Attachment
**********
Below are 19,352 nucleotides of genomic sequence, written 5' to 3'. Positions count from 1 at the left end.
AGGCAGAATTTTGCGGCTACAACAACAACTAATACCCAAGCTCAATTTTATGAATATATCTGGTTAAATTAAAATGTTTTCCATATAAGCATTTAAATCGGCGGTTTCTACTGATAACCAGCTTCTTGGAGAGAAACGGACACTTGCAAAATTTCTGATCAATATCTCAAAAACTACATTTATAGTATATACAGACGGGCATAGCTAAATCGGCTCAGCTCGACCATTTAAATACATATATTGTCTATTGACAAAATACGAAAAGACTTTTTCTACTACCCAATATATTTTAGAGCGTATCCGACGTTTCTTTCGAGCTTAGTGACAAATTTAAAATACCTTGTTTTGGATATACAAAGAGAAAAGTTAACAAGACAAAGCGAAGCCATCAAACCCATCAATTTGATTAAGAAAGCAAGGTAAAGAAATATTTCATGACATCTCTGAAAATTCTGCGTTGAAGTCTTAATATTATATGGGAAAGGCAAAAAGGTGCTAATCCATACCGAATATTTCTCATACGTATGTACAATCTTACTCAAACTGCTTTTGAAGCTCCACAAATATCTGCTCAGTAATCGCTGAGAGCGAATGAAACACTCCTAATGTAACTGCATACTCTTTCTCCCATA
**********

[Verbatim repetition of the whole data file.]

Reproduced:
Below are 19,352 nucleotides of genomic sequence, written 5' to 3'. Positions count from 1 at the left end.
AGGCAGAATTTTGCGGCTACAACAACAACTAATACCCAAGCTCAATTTTATGAATATATCTGGTTAAATTAAAATGTTTTCCATATAAGCATTTAAATCGGCGGTTTCTACTGATAACCAGCTTCTTGGAGAGAAACGGACACTTGCAAAATTTCTGATCAATATCTCAAAAACTACATTTATAGTATATACAGACGGGCATAGCTAAATCGGCTCAGCTCGACCATTTAAATACATATATTGTCTATTGACAAAATACGAAAAGACTTTTTCTACTACCCAATATATTTTAGAGCGTATCCGACGTTTCTTTCGAGCTTAGTGACAAATTTAAAATACCTTGTTTTGGATATACAAAGAGAAAAGTTAACAAGACAAAGCGAAGCCATCAAACCCATCAATTTGATTAAGAAAGCAAGGTAAAGAAATATTTCATGACATCTCTGAAAATTCTGCGTTGAAGTCTTAATATTATATGGGAAAGGCAAAAAGGTGCTAATCCATACCGAATATTTCTCATACGTATGTACAATCTTACTCAAACTGCTTTTGAAGCTCCACAAATATCTGCTCAGTAATCGCTGAGAGCGAATGAAACACTCCTAATGTAACTGCATACTCTTTCTCCCATA